BofA Broker Files Gender Bias Complaint

A female broker accused Bank of America (BofA) of gender bias by offering female former Merrill Lynch brokers lower retention payments than their male counterparts.

Reuters reported that plaintiff Jamie Goodman, who said she worked as a Merrill broker for 16 years before its January BofA merger, accused the bank of implementing a retention bonus system that “disproportionately disadvantages women and advantages white men as favored employees.” (See “BoA, Merrill Retention Package Rewards Top Producers.”) The suit seeks certification as a class action.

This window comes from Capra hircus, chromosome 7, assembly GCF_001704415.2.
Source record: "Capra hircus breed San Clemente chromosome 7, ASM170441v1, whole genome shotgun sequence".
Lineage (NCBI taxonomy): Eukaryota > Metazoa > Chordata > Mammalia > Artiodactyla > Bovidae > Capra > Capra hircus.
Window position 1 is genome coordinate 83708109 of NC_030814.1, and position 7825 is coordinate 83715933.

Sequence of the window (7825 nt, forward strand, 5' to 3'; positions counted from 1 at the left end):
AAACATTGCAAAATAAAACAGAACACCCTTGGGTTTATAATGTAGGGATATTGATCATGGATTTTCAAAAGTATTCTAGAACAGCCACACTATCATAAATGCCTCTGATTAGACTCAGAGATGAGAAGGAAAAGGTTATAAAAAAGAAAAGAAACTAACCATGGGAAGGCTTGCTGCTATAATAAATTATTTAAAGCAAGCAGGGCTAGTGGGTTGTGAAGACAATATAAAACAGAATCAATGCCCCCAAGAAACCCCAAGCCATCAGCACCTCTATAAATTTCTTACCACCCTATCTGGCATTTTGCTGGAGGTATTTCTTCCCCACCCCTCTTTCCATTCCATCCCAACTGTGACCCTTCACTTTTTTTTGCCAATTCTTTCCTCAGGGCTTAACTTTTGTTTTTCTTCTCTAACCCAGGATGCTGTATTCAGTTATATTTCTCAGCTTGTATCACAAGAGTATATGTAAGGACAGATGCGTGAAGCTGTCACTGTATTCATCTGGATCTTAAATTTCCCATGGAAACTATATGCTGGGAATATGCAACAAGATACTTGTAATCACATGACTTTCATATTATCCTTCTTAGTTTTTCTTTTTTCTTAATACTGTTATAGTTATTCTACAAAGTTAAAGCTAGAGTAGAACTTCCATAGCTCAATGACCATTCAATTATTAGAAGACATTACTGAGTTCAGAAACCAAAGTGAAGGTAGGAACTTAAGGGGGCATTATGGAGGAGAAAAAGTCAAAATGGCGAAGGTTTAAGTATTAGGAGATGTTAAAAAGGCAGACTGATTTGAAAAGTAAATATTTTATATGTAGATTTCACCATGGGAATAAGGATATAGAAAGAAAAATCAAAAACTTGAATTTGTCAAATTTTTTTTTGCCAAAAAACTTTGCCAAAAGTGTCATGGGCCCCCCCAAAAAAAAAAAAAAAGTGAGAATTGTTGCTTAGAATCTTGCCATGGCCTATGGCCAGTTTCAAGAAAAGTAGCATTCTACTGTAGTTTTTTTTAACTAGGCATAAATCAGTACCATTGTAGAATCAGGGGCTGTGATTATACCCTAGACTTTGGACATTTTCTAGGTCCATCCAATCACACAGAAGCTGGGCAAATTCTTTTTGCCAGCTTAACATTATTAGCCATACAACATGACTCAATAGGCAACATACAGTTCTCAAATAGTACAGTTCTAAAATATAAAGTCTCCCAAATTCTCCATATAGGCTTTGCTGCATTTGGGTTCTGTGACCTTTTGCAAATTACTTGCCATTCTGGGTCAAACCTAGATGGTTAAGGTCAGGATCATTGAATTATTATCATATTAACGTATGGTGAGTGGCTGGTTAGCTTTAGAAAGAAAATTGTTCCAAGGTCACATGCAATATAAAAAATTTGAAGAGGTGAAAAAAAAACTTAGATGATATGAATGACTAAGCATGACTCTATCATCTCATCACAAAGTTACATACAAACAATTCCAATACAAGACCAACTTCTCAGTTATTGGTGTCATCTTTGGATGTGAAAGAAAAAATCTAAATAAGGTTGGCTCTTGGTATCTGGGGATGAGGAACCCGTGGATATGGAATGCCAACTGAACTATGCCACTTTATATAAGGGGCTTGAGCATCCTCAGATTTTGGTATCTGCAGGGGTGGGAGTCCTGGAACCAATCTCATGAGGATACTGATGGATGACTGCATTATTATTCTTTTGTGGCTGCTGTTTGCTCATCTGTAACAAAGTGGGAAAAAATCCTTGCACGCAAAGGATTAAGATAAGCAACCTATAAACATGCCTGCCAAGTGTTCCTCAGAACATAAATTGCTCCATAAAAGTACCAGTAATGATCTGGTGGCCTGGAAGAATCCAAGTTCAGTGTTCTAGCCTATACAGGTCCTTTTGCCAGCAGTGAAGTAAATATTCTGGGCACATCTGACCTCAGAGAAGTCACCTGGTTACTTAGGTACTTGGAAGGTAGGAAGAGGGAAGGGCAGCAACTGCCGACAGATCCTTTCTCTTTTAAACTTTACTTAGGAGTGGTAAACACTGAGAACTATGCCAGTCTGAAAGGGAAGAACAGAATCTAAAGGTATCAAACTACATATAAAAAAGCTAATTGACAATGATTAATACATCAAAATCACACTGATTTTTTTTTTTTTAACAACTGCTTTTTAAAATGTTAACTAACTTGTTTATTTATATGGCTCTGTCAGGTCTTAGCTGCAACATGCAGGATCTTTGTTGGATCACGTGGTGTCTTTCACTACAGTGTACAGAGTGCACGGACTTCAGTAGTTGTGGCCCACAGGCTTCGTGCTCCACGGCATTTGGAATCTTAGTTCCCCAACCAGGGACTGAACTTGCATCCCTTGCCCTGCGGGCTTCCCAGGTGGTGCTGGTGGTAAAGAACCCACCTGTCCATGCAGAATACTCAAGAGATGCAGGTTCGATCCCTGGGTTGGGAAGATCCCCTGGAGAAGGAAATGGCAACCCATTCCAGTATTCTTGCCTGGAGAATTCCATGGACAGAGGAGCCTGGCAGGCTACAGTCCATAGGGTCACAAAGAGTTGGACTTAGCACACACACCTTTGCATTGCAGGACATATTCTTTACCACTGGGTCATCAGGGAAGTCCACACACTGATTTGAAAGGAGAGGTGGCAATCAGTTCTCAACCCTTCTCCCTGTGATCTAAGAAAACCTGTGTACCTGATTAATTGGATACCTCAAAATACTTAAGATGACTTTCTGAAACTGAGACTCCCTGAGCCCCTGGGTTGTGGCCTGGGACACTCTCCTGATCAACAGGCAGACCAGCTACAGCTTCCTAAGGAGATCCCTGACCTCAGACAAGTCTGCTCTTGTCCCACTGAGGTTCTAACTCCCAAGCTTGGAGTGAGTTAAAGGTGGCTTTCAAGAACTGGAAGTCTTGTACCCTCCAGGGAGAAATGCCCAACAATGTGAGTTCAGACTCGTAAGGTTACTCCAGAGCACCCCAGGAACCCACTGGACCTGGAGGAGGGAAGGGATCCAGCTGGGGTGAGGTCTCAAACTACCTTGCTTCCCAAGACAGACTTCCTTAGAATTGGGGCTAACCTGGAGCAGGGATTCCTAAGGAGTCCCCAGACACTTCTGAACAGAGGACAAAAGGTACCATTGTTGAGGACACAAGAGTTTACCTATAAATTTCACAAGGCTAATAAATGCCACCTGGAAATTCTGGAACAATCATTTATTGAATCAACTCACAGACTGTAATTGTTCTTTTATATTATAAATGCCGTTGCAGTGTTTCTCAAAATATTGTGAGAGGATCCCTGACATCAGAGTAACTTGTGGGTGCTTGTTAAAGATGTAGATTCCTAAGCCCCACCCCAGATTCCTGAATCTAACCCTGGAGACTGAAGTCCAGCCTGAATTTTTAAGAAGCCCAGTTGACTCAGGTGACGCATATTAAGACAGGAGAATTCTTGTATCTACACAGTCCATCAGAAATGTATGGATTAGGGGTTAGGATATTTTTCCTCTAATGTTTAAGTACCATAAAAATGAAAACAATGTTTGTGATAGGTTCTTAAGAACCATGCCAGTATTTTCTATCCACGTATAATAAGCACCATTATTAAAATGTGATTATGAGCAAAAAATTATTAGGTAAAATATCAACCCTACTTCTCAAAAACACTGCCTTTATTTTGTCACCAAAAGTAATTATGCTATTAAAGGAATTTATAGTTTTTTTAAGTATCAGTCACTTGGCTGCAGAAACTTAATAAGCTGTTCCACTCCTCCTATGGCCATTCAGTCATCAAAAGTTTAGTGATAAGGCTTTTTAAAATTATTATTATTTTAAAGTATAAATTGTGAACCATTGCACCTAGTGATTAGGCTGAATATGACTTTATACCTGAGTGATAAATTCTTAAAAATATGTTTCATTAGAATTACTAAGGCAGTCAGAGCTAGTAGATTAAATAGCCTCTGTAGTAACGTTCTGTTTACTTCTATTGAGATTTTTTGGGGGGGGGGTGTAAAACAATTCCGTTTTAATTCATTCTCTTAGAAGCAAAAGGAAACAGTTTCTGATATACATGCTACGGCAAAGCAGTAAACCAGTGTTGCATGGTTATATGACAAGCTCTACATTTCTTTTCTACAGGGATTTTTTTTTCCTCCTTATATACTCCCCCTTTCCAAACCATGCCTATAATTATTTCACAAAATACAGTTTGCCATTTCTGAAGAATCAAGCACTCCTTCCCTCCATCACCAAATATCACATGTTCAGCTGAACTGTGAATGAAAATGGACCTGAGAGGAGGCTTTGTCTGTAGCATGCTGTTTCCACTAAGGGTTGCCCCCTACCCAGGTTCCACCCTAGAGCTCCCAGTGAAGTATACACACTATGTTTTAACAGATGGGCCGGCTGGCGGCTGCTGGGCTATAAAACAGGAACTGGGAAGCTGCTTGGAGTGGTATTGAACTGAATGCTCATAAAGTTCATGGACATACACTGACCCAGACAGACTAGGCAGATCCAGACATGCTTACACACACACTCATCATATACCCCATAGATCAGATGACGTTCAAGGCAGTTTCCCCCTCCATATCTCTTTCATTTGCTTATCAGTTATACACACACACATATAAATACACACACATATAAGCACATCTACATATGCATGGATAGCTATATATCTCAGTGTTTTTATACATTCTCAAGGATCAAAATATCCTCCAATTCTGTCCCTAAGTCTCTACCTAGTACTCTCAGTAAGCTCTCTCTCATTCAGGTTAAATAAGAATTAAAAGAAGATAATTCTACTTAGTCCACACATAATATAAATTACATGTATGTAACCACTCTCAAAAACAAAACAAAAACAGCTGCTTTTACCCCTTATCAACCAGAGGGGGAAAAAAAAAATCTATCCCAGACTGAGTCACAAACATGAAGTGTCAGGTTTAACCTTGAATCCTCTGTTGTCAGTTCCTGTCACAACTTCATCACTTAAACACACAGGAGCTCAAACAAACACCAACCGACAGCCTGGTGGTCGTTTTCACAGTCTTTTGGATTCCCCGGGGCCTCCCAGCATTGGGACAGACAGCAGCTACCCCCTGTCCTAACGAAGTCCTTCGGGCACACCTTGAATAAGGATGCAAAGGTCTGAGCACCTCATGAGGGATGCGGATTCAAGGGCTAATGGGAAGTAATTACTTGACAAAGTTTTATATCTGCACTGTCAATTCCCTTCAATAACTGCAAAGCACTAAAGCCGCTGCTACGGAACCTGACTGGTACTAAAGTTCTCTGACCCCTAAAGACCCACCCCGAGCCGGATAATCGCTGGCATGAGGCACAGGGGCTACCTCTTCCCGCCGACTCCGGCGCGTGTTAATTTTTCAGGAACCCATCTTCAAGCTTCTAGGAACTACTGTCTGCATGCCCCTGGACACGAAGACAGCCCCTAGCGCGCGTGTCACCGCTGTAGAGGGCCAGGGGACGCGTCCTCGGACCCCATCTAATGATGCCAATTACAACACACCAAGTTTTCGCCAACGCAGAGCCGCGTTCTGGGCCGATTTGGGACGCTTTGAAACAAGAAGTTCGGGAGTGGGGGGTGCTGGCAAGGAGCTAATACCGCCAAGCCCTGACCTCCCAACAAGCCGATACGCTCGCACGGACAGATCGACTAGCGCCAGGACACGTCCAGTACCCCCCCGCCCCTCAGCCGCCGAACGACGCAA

Goodman alleged that because Merrill had typically steered wealthier clients to male brokers, the male brokers were able to generate more asset-based fees and, as a result, receive higher bonuses that were based on “production.”

According to the complaint, Goodman was a top-quintile performer at Merrill, having been “a $1 million producer for nearly a decade,” but would have fared even better and gotten a higher retention bonus absent discrimination.

The case is Goodman vs. Merrill Lynch & Co., U.S. District Court, Southern District of New York (Manhattan), No. 09-5841.